Decision making has been defined as a systematic process to select one option among competing alternatives.
Decision making is a process that unfolds over a period of time and is reliant on the interplay of people’s values, politics and corporate history (What you don’t know about making decisions, 2005).Non commercial organisations belong to a business sector that is vast and diverse. This business sector includes organizations such as hospitals, churches, food banks, schools, social clubs, libraries, chambers of commerce, museums, low-income housing developers, legal services providers, disaster relief organizations and cemetery associations. These organisations have the collective mandate of influencing the quality of life and must make commercial decisions against a background of the greater social service mission.
(Lasprogata and Cotten, 2003)Effective decision making will result in team buy-in for a decision that can be expected to deliver good results. Effective decision making is facilitated by the approach to decision making and the decision making technique. We will be discussing the two broad decision making approaches and four decision making techniques.There are generally two broad approaches to decision making (Garvin and Roberto, 2001): 1. Inquiry 2. AdvocacyInquiry is a very open process that generates multiple alternatives and fosters a healthy exchange of ideas.
This approach produces a well tested solution. The downside of the inquiry approach is that it does not come natural to people.Advocacy, on the other hand, is the approach most people default to. The process approach is that of a contest. Groups with well defined special interests will advocate for their position. The assumption is that a superior solution will result from the group with the stronger position.
Unfortunately, this is not the case because this results in the suppression of innovation. The participants settle for the dominant view to avoid conflict.The following are the most common decision making techniques: One Person Subgroups Voting ConsensusOne Person This technique is best used when the person vested with making the decision is an expert in a specific area. The One Person technique is also used when a decision has to be made instantaneously. You don’t want to call a committee meeting on a battlefield.
The significant disadvantages of allowing one person to make the decision for the group include:Lack of “buy-in” from other team membersSingle point of failure syndrome - the decision maker may not be available when the decision is to be madeNo checks on decision makerLack of cross functional perspectiveSubgroups This decision making technique is not as expeditious as a single person making the decision. If the leader chooses the subgroup members wisely, the subgroup can provide more cross functional perspective and assist in getting buy-in from the larger group.Voting Voting is relatively quick and allows all team members to have a voice in the decision making process. For voting to be truly effective, all team members have to be equally informed and qualified to make the decision. The largest drawback is the fact that voting results in losers and winners if the vote is not unanimous.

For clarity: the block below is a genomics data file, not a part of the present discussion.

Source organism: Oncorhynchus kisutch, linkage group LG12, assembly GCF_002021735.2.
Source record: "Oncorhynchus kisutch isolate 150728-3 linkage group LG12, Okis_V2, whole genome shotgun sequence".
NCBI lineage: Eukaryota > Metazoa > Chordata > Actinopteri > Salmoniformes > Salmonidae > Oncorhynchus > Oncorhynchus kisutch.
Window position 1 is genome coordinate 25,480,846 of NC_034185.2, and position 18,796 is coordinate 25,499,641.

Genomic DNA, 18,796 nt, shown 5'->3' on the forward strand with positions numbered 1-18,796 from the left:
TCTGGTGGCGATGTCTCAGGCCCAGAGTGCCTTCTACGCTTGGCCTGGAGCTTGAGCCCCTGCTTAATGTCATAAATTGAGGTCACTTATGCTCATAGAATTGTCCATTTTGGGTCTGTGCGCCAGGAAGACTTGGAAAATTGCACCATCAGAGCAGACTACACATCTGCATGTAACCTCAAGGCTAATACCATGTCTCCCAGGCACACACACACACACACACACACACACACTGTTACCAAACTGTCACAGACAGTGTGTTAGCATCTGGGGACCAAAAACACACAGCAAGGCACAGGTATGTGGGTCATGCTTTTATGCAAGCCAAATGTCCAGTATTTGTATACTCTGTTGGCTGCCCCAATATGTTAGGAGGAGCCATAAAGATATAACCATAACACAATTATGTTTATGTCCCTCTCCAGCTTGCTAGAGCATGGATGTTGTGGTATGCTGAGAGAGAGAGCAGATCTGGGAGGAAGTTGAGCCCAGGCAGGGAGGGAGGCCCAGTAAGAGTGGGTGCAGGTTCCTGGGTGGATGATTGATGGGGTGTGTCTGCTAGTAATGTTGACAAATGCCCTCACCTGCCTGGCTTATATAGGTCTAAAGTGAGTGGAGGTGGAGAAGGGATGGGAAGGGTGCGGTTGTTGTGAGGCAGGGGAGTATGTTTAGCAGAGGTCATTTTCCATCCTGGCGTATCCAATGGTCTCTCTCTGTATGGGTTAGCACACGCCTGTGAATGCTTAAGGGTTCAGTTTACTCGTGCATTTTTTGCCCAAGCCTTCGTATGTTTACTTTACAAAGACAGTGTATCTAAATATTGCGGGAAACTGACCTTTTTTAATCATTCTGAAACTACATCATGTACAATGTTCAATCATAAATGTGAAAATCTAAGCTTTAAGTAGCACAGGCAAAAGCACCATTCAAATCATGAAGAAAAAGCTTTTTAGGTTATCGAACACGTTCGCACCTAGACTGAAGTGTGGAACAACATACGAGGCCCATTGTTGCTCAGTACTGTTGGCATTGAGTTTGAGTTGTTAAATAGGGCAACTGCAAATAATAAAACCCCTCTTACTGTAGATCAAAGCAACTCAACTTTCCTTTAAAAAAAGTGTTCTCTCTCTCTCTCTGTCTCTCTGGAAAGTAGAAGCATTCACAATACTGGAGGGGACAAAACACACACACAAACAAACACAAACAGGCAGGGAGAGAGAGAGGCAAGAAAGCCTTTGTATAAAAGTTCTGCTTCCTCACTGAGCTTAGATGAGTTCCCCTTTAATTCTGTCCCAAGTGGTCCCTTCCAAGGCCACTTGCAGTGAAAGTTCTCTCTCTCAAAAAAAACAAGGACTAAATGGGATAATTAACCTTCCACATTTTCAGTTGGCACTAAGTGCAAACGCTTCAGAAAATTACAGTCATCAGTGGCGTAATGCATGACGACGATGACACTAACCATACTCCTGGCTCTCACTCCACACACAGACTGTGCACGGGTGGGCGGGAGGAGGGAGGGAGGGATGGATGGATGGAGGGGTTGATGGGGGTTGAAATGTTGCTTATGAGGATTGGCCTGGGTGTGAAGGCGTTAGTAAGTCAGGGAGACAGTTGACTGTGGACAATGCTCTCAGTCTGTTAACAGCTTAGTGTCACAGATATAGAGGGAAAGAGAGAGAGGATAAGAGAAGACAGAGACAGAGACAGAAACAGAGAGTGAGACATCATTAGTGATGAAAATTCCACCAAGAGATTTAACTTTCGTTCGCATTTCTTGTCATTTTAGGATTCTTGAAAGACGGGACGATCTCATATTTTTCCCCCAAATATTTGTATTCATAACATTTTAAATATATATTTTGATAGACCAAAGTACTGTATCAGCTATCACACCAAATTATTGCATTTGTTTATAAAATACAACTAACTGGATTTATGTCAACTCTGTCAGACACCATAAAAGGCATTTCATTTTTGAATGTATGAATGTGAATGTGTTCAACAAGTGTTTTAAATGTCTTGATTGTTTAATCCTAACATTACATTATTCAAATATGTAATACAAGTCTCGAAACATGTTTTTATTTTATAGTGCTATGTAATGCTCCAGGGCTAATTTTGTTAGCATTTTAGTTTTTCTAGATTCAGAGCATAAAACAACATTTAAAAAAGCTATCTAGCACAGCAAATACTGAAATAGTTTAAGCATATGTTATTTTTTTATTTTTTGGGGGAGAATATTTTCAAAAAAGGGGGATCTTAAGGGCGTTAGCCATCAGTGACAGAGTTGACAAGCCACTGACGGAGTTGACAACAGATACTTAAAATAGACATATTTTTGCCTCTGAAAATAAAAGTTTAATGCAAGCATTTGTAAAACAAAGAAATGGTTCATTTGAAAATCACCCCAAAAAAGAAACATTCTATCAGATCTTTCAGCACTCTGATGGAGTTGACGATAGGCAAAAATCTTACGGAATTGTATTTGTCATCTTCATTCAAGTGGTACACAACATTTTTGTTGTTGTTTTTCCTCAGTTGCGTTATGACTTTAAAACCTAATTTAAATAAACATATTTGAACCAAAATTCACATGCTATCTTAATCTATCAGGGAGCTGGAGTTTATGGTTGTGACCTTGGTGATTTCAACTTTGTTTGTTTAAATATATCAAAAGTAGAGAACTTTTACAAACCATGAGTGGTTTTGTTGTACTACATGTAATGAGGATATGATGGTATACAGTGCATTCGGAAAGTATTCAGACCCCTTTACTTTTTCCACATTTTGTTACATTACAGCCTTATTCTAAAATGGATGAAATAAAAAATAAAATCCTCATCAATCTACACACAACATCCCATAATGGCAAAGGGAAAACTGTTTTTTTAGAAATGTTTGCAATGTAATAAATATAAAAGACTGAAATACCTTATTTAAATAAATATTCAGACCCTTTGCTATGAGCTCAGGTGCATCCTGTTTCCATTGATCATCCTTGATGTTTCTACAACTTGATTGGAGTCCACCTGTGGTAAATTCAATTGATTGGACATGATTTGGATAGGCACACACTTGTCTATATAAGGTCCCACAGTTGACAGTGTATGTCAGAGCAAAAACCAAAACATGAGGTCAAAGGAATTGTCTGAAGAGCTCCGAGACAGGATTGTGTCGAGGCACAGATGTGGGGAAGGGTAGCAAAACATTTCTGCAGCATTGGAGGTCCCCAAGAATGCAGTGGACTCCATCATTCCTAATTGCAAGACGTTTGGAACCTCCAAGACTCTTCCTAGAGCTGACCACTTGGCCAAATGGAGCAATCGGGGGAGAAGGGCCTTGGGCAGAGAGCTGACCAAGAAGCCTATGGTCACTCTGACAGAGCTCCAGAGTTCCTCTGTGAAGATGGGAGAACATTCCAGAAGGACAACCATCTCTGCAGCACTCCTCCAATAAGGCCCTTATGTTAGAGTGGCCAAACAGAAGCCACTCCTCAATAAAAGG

The leader has to have a plan for handling the feelings and actions of those who “lose” or else the minority will tend to withdraw, under perform or even undermine teamwork. Franklin Roosevelt said, “No democracy can long survive which does not accept as fundamental to its existence the recognition of the rights of minorities”. Simple majority rule is a recipe for instability and leaders will do well to steer clear of it.Consensus This technique requires the group to develop a solution that all parties can support. This is not the same as compromise or unanimous vote nor does it mean all team members think it is the best solution. It means the team feels they can live with the decision and commit fully to supporting its implementation.
The Consensus decision making technique is likely to be the most popular for leaders with the exception of cases where time is of essence or the decision requires an expert. There is more buy in with this technique (Huszczo, 1996).The Consensus Technique is the most effective way to manage the minority interest and can be found to be the dominant decision making technique in non commercial organisations. In such organisations, face-to-face meetings are held to foster effective decision making (Mina, 2000).While all the above mentioned decision making approaches and techniques are used in all organisations, the following decision making issues are peculiar to non commercial organisations:1. The decision making process is laborious and time-consuming.
2. The organisation must make commercial decisions in the context of its greater social service mission. For-profit organizations do not have this challenge.3.
These organisations need to understand the significance of tax law to their decision-making process.